The Supreme Court of Canada has held that motorists ought to be held liable for injuries when they fail to slow down and drive carefully in areas where there is a possibility there may be children, including playgrounds, schools and built up residential areas.
In the case, Anapolis County District School Board v. Marshall, a 4 years old suffered “catastrophic” injuries when struck by a school bus. The Supreme Court upheld the trial judges direction to the jury that recited the law, as it applied to children, is as follows:
In a school or playground area or in a built up residential district, a motorist should drive more slowly and carefully and keep a lookout for the possibility of children running out into the street. Here you must decide whether the circumstances were such as to put the defendant motorist on notice that he was approaching an area where children were likely to be, and therefore should exercise greater care in the operation of his motor vehicle.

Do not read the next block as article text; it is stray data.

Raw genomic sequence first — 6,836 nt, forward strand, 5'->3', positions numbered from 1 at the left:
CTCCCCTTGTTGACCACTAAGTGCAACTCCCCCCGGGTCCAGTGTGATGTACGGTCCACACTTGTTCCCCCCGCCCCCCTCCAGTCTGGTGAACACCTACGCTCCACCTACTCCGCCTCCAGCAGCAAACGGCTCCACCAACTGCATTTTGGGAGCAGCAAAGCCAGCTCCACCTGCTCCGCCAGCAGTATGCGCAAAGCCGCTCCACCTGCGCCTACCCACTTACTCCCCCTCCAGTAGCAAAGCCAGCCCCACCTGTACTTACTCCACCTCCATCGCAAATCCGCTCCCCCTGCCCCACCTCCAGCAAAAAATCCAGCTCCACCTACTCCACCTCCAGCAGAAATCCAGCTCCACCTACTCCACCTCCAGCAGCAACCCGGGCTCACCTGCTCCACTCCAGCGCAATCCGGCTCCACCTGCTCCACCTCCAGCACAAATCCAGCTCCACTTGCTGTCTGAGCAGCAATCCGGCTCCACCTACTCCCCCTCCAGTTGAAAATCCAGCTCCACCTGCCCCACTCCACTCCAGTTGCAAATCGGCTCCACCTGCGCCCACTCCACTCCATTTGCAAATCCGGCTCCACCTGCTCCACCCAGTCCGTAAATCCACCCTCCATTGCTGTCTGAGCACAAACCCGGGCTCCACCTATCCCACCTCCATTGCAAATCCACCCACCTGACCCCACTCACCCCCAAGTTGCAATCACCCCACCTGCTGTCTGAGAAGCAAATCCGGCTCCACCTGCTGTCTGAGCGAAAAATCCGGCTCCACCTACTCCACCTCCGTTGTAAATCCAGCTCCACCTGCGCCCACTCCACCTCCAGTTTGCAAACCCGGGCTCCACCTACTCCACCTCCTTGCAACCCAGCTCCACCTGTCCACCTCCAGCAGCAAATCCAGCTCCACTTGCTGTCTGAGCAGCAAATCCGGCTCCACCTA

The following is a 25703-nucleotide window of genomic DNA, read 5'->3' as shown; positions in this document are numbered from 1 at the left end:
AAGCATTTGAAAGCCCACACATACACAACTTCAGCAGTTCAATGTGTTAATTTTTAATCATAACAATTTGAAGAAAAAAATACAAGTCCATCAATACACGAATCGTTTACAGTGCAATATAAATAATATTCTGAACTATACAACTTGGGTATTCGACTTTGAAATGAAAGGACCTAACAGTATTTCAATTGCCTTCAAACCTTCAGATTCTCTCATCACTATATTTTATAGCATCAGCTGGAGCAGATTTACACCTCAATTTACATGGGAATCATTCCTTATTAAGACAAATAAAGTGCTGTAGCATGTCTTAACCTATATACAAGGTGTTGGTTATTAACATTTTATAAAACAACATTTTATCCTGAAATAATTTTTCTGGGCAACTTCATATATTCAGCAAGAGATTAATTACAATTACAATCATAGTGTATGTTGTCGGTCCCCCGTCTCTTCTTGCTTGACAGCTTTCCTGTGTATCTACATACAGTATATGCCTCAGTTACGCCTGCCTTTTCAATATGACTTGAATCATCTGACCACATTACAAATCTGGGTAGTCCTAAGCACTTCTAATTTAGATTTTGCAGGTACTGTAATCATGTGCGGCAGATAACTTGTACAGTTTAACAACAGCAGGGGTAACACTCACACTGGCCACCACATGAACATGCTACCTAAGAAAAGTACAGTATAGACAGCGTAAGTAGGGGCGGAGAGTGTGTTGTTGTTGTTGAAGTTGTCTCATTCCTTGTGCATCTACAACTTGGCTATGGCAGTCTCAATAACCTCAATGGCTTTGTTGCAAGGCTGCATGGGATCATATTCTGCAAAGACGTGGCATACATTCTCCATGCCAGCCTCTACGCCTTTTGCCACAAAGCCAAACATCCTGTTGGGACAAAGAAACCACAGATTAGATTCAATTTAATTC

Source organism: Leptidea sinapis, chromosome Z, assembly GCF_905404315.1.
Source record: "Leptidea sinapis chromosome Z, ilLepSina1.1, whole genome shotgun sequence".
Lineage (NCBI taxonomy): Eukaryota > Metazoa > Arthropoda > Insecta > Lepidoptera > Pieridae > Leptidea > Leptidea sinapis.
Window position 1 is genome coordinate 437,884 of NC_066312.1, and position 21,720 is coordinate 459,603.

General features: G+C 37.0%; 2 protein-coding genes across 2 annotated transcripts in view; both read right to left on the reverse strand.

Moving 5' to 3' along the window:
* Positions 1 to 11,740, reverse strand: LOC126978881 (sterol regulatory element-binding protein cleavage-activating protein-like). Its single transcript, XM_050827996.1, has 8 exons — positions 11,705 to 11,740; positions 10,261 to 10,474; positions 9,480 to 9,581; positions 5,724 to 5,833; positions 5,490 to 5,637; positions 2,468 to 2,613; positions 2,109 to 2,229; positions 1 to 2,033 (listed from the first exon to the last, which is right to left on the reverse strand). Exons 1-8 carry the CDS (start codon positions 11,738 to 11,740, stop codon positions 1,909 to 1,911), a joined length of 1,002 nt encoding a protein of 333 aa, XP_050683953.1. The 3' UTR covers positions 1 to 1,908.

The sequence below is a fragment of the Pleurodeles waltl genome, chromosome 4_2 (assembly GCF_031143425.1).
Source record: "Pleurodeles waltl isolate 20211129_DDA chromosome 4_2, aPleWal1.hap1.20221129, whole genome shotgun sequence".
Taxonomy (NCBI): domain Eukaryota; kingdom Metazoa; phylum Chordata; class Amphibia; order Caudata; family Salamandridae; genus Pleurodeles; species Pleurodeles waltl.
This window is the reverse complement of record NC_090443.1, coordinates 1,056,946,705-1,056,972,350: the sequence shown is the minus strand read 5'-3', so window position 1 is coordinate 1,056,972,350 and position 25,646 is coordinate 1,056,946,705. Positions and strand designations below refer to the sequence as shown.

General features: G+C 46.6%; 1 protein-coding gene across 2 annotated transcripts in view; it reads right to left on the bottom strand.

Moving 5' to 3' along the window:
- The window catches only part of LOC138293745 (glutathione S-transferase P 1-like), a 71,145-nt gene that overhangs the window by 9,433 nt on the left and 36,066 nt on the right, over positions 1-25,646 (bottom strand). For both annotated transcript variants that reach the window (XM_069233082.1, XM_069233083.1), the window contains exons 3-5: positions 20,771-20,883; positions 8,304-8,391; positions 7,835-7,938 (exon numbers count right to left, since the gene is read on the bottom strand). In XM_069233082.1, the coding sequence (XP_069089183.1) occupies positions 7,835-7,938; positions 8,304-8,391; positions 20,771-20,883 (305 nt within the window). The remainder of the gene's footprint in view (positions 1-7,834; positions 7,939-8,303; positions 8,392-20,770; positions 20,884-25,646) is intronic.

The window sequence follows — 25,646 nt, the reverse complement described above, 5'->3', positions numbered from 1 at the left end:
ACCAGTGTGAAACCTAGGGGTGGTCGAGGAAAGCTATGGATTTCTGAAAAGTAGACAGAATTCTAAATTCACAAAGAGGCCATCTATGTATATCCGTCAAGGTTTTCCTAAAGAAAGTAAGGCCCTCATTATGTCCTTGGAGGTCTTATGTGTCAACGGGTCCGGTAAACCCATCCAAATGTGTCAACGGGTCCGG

In dissenting reasons for Judgement, Justice Cromwell found that the Jury charge was in fact confusing and that the heightened standard of care when driving near children needed to be stressed even more by the trial judge.
The ruling is consistent with the recent Ontario Coroners’ Review on Pedestrian Deaths that calls for reduced speed limits in areas with children. Simply going the speed limit may not be enough. The actions of a child are clearly different than adults. When drivers are entering areas where there is a possibility of children running out, they ought to slow down and keep a keen eye out. The ruling adds to a long list of authorities that require extra care must be taken when children are involved.